Cast - 85%
Story - 83%
Music Score - 87%
Effects/Quality - 85%
Originality - 85%
I am Groot!
Movie blockbuster season is almost upon us, so what better way to start things off early than with the latest entry into Marvel Studios’ ever expanding Marvel Cinematic Universe. The Guardians are back, having previously saved the universe, and looking to make it a repeat performance as they traverse the outer reaches of the cosmos. The Guardians fight to keep their newfound family together while unravelling the mystery of Peter Quill’s, aka Star-Lord’s, true parentage while old foes become new allies and fan-favourite characters from the classic Marvel comics will come tour heroes’ aid. Sounds great right? And it largely is.
Viewers of the original ‘Guardians of the Galaxy’ film in 2014 will feel right at home from the opening moments of the film as seeds are planted (literally) and we find the Guardians in the midst of a mission, featuring a crazy battle during the titles set to catchy music (more on that later), framing and visuals that will immediately set the tone for the rest of the picture and hearken back to the title sequence of the first film that kicked things off on the right foot. Director James Gunn doesn’t miss a beat in his second outing with this universe and injects this film with just as much energy as its predecessor, which aside from the setting, helps this movie stand apart from the other films in the Marvel Cinematic Universe. The action is fast and furious, and despite the frenetic nature of the action scenes, it never seems hard to keep up with what’s happening as these scenes are set to different and sometimes colourful backdrops, with plenty of humour to keep things entertaining and brisk. In 3D, the visuals and action will pop even more and provide you with more bang for your hard earned Rands.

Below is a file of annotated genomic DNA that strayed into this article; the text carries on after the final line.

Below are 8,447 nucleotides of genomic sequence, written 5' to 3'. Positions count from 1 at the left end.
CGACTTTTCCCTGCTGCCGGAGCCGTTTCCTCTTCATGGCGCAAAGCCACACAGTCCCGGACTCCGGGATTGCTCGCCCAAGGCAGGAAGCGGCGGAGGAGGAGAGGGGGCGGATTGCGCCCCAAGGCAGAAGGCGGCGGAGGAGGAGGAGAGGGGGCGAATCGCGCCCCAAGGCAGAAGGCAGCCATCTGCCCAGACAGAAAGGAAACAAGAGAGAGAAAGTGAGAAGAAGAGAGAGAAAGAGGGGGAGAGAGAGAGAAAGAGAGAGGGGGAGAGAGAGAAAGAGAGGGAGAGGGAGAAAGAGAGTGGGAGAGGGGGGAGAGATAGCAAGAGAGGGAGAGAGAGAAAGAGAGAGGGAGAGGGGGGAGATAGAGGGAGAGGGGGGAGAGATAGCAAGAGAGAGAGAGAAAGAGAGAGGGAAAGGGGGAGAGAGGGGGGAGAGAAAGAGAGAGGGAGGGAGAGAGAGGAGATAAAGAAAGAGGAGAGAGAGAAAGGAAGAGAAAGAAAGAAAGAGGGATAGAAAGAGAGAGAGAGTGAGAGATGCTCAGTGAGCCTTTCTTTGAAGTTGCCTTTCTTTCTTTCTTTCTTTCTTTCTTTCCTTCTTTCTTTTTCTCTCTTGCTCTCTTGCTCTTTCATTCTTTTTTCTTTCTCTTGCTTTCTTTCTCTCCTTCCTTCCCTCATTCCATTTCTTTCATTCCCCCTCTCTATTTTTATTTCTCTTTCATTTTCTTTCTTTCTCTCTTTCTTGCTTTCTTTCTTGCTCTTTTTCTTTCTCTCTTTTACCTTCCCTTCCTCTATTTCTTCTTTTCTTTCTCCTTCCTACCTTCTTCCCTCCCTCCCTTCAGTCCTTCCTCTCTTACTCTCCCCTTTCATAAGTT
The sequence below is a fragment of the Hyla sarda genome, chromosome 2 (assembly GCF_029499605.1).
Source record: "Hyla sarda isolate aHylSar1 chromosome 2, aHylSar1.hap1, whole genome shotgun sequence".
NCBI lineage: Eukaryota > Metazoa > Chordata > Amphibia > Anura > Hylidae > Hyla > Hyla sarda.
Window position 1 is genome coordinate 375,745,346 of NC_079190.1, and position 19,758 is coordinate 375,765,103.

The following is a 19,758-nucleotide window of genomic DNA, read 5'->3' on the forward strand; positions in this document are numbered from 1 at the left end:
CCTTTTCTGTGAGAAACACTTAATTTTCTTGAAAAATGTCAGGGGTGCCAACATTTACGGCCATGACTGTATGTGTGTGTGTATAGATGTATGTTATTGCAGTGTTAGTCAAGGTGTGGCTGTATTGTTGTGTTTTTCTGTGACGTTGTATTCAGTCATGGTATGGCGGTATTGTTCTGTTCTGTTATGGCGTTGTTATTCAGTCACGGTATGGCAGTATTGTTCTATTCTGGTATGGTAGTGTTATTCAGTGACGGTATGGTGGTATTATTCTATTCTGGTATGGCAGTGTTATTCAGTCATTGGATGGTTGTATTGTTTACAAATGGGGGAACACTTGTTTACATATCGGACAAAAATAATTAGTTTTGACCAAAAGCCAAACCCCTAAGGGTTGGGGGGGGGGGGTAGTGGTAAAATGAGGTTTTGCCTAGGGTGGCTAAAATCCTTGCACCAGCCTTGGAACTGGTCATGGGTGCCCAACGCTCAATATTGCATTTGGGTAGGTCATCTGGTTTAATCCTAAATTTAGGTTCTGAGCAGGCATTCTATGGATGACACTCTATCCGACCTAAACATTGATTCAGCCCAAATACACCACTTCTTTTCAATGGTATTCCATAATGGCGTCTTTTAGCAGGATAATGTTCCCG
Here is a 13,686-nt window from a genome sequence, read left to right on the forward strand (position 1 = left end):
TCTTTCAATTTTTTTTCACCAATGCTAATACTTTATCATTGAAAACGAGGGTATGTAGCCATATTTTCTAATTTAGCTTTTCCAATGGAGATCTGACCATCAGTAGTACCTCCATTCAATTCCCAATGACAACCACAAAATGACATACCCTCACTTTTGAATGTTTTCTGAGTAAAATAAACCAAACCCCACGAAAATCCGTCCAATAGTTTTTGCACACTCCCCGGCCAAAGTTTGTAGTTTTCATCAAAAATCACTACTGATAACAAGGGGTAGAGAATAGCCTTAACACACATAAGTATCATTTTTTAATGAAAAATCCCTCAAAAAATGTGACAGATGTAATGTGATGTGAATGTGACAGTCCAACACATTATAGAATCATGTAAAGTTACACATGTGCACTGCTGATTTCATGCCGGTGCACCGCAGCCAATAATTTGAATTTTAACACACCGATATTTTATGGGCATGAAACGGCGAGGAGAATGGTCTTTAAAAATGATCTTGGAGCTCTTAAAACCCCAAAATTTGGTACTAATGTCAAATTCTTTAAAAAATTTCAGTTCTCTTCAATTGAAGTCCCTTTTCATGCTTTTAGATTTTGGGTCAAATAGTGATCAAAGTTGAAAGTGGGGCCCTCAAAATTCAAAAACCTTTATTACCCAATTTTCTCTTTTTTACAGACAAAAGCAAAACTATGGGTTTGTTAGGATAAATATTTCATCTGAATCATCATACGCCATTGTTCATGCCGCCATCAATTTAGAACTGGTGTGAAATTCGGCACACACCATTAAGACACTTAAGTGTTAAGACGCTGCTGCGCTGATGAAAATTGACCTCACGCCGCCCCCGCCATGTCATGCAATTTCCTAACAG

As mentioned, there is no shortage of humour in this film, which was a staple of the previous ‘Guardians of the Galaxy’. Not limited to a few select characters, nearly every character in this film gets the opportunity to quip, pun or put a smile on our faces. Whether hero or villain, this film doesn’t discriminate when there’s a good joke comedic line or moment to be had. There were times when not every joke quite hit the mark and other times when it felt like there were just too many jokes and gags, perhaps some undercutting opportunities for a few more serious moments, to the point where doubt was creeping in my mind as to whether this might be one of the few major missteps for a Marvel Studios movie, but for the most part the humour does its job and the films comes together. If you’re in the mood for a serious, brooding and complex superhero movie, you’re fresh out of luck. This film never takes itself too seriously or gets bogged down in angst for too long, even in its most serious moments.